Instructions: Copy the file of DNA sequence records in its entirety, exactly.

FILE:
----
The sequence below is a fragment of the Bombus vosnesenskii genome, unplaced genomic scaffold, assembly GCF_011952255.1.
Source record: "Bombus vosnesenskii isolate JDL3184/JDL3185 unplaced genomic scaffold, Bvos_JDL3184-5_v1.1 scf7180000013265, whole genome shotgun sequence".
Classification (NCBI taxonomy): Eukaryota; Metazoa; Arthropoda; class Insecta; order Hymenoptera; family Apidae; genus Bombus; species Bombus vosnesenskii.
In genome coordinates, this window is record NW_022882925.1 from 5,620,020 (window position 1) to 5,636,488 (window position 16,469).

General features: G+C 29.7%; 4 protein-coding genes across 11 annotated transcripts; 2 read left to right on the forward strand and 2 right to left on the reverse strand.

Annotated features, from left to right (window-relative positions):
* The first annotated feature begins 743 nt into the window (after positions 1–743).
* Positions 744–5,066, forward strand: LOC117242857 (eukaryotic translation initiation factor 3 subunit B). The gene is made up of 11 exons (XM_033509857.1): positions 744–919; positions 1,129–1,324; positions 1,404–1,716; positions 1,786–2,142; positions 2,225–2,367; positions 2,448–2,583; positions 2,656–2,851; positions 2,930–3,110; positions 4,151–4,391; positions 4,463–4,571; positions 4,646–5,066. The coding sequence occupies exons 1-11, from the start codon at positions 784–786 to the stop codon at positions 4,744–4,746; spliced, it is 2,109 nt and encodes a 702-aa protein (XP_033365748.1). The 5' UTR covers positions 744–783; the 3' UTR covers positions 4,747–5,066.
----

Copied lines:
The sequence below is a fragment of the Bombus vosnesenskii genome, unplaced genomic scaffold, assembly GCF_011952255.1.
Source record: "Bombus vosnesenskii isolate JDL3184/JDL3185 unplaced genomic scaffold, Bvos_JDL3184-5_v1.1 scf7180000013265, whole genome shotgun sequence".
Classification (NCBI taxonomy): Eukaryota; Metazoa; Arthropoda; class Insecta; order Hymenoptera; family Apidae; genus Bombus; species Bombus vosnesenskii.
In genome coordinates, this window is record NW_022882925.1 from 5,620,020 (window position 1) to 5,636,488 (window position 16,469).

General features: G+C 29.7%; 4 protein-coding genes across 11 annotated transcripts; 2 read left to right on the forward strand and 2 right to left on the reverse strand.

Annotated features, from left to right (window-relative positions):
* The first annotated feature begins 743 nt into the window (after positions 1–743).
* Positions 744–5,066, forward strand: LOC117242857 (eukaryotic translation initiation factor 3 subunit B). The gene is made up of 11 exons (XM_033509857.1): positions 744–919; positions 1,129–1,324; positions 1,404–1,716; positions 1,786–2,142; positions 2,225–2,367; positions 2,448–2,583; positions 2,656–2,851; positions 2,930–3,110; positions 4,151–4,391; positions 4,463–4,571; positions 4,646–5,066. The coding sequence occupies exons 1-11, from the start codon at positions 784–786 to the stop codon at positions 4,744–4,746; spliced, it is 2,109 nt and encodes a 702-aa protein (XP_033365748.1). The 5' UTR covers positions 744–783; the 3' UTR covers positions 4,747–5,066.